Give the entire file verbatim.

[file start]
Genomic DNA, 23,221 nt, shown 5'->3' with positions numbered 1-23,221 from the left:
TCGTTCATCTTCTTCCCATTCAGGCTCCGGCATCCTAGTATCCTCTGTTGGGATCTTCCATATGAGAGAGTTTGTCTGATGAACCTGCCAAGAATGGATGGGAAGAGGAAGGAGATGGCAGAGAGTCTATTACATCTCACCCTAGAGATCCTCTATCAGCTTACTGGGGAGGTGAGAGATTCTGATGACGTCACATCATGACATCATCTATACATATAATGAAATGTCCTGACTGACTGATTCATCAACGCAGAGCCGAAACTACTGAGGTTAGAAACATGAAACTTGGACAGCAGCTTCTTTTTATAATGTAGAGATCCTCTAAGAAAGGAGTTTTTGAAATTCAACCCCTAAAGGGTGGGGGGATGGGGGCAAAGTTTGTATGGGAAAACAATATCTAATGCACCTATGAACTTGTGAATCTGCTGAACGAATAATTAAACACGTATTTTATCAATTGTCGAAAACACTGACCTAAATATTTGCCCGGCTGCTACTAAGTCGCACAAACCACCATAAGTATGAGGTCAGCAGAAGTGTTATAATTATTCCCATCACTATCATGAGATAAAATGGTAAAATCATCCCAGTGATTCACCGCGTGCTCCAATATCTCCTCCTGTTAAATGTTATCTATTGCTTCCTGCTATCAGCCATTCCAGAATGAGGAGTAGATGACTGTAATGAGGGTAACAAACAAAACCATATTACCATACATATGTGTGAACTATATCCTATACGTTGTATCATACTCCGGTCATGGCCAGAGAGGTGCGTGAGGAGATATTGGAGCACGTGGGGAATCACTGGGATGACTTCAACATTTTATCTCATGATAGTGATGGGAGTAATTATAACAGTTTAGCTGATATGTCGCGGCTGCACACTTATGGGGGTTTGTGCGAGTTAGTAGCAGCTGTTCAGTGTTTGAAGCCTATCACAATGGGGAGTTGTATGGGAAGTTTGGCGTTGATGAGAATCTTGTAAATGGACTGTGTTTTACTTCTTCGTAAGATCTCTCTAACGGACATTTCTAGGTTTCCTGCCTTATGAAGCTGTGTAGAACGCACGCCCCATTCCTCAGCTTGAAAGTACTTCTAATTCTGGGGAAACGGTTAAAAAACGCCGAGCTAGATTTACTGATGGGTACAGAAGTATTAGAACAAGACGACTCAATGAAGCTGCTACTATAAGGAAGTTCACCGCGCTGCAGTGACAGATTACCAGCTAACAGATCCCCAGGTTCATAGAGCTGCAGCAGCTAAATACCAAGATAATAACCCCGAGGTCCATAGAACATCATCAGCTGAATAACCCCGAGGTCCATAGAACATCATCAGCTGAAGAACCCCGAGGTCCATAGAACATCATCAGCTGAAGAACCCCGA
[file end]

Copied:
Genomic DNA, 23,221 nt, shown 5'->3' with positions numbered 1-23,221 from the left:
TCGTTCATCTTCTTCCCATTCAGGCTCCGGCATCCTAGTATCCTCTGTTGGGATCTTCCATATGAGAGAGTTTGTCTGATGAACCTGCCAAGAATGGATGGGAAGAGGAAGGAGATGGCAGAGAGTCTATTACATCTCACCCTAGAGATCCTCTATCAGCTTACTGGGGAGGTGAGAGATTCTGATGACGTCACATCATGACATCATCTATACATATAATGAAATGTCCTGACTGACTGATTCATCAACGCAGAGCCGAAACTACTGAGGTTAGAAACATGAAACTTGGACAGCAGCTTCTTTTTATAATGTAGAGATCCTCTAAGAAAGGAGTTTTTGAAATTCAACCCCTAAAGGGTGGGGGGATGGGGGCAAAGTTTGTATGGGAAAACAATATCTAATGCACCTATGAACTTGTGAATCTGCTGAACGAATAATTAAACACGTATTTTATCAATTGTCGAAAACACTGACCTAAATATTTGCCCGGCTGCTACTAAGTCGCACAAACCACCATAAGTATGAGGTCAGCAGAAGTGTTATAATTATTCCCATCACTATCATGAGATAAAATGGTAAAATCATCCCAGTGATTCACCGCGTGCTCCAATATCTCCTCCTGTTAAATGTTATCTATTGCTTCCTGCTATCAGCCATTCCAGAATGAGGAGTAGATGACTGTAATGAGGGTAACAAACAAAACCATATTACCATACATATGTGTGAACTATATCCTATACGTTGTATCATACTCCGGTCATGGCCAGAGAGGTGCGTGAGGAGATATTGGAGCACGTGGGGAATCACTGGGATGACTTCAACATTTTATCTCATGATAGTGATGGGAGTAATTATAACAGTTTAGCTGATATGTCGCGGCTGCACACTTATGGGGGTTTGTGCGAGTTAGTAGCAGCTGTTCAGTGTTTGAAGCCTATCACAATGGGGAGTTGTATGGGAAGTTTGGCGTTGATGAGAATCTTGTAAATGGACTGTGTTTTACTTCTTCGTAAGATCTCTCTAACGGACATTTCTAGGTTTCCTGCCTTATGAAGCTGTGTAGAACGCACGCCCCATTCCTCAGCTTGAAAGTACTTCTAATTCTGGGGAAACGGTTAAAAAACGCCGAGCTAGATTTACTGATGGGTACAGAAGTATTAGAACAAGACGACTCAATGAAGCTGCTACTATAAGGAAGTTCACCGCGCTGCAGTGACAGATTACCAGCTAACAGATCCCCAGGTTCATAGAGCTGCAGCAGCTAAATACCAAGATAATAACCCCGAGGTCCATAGAACATCATCAGCTGAATAACCCCGAGGTCCATAGAACATCATCAGCTGAAGAACCCCGAGGTCCATAGAACATCATCAGCTGAAGAACCCCGA